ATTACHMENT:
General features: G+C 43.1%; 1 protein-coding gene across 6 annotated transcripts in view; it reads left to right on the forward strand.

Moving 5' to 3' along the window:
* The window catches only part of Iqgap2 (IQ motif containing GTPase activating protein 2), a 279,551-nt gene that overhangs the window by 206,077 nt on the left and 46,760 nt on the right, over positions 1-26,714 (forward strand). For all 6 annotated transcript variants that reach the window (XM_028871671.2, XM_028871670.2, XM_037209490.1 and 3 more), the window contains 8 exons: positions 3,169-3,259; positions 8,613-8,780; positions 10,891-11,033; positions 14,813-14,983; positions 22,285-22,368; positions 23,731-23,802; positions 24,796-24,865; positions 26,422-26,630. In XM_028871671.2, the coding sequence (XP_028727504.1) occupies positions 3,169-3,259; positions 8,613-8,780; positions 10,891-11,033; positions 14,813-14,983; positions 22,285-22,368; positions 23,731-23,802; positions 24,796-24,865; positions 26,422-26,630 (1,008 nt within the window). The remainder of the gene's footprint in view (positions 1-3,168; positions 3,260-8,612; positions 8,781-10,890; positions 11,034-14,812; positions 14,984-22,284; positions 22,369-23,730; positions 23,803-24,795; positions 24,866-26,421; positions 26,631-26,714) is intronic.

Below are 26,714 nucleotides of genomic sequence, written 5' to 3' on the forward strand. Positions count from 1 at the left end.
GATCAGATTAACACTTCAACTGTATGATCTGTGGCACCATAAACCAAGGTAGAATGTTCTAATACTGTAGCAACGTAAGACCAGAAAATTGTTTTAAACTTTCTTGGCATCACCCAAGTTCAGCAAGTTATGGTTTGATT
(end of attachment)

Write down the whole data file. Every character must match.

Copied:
General features: G+C 43.1%; 1 protein-coding gene across 6 annotated transcripts in view; it reads left to right on the forward strand.

Moving 5' to 3' along the window:
* The window catches only part of Iqgap2 (IQ motif containing GTPase activating protein 2), a 279,551-nt gene that overhangs the window by 206,077 nt on the left and 46,760 nt on the right, over positions 1-26,714 (forward strand). For all 6 annotated transcript variants that reach the window (XM_028871671.2, XM_028871670.2, XM_037209490.1 and 3 more), the window contains 8 exons: positions 3,169-3,259; positions 8,613-8,780; positions 10,891-11,033; positions 14,813-14,983; positions 22,285-22,368; positions 23,731-23,802; positions 24,796-24,865; positions 26,422-26,630. In XM_028871671.2, the coding sequence (XP_028727504.1) occupies positions 3,169-3,259; positions 8,613-8,780; positions 10,891-11,033; positions 14,813-14,983; positions 22,285-22,368; positions 23,731-23,802; positions 24,796-24,865; positions 26,422-26,630 (1,008 nt within the window). The remainder of the gene's footprint in view (positions 1-3,168; positions 3,260-8,612; positions 8,781-10,890; positions 11,034-14,812; positions 14,984-22,284; positions 22,369-23,730; positions 23,803-24,795; positions 24,866-26,421; positions 26,631-26,714) is intronic.

Below are 26,714 nucleotides of genomic sequence, written 5' to 3' on the forward strand. Positions count from 1 at the left end.
GATCAGATTAACACTTCAACTGTATGATCTGTGGCACCATAAACCAAGGTAGAATGTTCTAATACTGTAGCAACGTAAGACCAGAAAATTGTTTTAAACTTTCTTGGCATCACCCAAGTTCAGCAAGTTATGGTTTGATT